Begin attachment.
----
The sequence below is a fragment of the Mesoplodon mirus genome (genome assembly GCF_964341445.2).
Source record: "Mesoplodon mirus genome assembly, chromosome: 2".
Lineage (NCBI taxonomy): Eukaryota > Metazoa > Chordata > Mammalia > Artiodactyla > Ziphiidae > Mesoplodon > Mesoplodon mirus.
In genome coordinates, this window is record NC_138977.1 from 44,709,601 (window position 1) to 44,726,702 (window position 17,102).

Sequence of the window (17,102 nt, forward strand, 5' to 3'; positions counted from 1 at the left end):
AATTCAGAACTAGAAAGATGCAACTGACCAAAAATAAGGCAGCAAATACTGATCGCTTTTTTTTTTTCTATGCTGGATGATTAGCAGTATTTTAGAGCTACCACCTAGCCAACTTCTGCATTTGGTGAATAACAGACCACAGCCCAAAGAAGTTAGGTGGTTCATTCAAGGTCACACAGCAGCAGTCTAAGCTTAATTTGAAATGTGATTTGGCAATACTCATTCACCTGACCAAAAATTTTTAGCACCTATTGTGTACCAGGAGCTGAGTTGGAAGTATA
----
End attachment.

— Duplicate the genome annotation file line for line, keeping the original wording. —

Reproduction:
The sequence below is a fragment of the Mesoplodon mirus genome (genome assembly GCF_964341445.2).
Source record: "Mesoplodon mirus genome assembly, chromosome: 2".
Lineage (NCBI taxonomy): Eukaryota > Metazoa > Chordata > Mammalia > Artiodactyla > Ziphiidae > Mesoplodon > Mesoplodon mirus.
In genome coordinates, this window is record NC_138977.1 from 44,709,601 (window position 1) to 44,726,702 (window position 17,102).

Sequence of the window (17,102 nt, forward strand, 5' to 3'; positions counted from 1 at the left end):
AATTCAGAACTAGAAAGATGCAACTGACCAAAAATAAGGCAGCAAATACTGATCGCTTTTTTTTTTTCTATGCTGGATGATTAGCAGTATTTTAGAGCTACCACCTAGCCAACTTCTGCATTTGGTGAATAACAGACCACAGCCCAAAGAAGTTAGGTGGTTCATTCAAGGTCACACAGCAGCAGTCTAAGCTTAATTTGAAATGTGATTTGGCAATACTCATTCACCTGACCAAAAATTTTTAGCACCTATTGTGTACCAGGAGCTGAGTTGGAAGTATA